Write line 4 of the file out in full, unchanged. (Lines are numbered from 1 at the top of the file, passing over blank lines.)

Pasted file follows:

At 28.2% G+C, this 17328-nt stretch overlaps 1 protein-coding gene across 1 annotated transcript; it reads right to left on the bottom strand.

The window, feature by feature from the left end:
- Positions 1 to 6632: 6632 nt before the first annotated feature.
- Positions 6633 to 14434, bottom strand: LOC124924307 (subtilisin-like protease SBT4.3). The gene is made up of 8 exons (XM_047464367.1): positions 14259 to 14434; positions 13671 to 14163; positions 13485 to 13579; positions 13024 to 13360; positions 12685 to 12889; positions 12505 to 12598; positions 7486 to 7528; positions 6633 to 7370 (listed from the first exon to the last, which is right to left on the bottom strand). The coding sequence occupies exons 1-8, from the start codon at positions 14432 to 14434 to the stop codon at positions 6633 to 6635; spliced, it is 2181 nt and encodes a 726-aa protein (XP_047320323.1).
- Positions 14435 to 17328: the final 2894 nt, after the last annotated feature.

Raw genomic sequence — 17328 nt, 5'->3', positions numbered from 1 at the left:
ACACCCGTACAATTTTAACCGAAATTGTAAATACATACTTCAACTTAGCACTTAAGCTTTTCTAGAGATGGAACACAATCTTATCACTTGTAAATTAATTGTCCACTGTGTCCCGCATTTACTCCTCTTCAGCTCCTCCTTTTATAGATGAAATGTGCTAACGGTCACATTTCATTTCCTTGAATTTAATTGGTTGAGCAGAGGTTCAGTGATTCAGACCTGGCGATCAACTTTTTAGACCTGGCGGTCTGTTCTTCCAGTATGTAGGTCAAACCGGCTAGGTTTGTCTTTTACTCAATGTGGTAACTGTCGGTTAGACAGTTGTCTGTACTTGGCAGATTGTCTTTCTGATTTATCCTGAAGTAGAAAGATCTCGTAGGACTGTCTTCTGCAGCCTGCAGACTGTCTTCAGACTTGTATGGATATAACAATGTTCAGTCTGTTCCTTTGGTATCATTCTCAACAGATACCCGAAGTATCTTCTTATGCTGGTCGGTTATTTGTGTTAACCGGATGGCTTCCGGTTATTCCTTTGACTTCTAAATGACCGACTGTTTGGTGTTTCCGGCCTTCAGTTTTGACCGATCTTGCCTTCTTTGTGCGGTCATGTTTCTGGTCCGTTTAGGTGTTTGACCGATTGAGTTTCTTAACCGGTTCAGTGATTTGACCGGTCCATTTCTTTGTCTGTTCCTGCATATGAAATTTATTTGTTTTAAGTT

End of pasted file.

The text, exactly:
- Positions 6633 to 14434, bottom strand: LOC124924307 (subtilisin-like protease SBT4.3). The gene is made up of 8 exons (XM_047464367.1): positions 14259 to 14434; positions 13671 to 14163; positions 13485 to 13579; positions 13024 to 13360; positions 12685 to 12889; positions 12505 to 12598; positions 7486 to 7528; positions 6633 to 7370 (listed from the first exon to the last, which is right to left on the bottom strand). The coding sequence occupies exons 1-8, from the start codon at positions 14432 to 14434 to the stop codon at positions 6633 to 6635; spliced, it is 2181 nt and encodes a 726-aa protein (XP_047320323.1).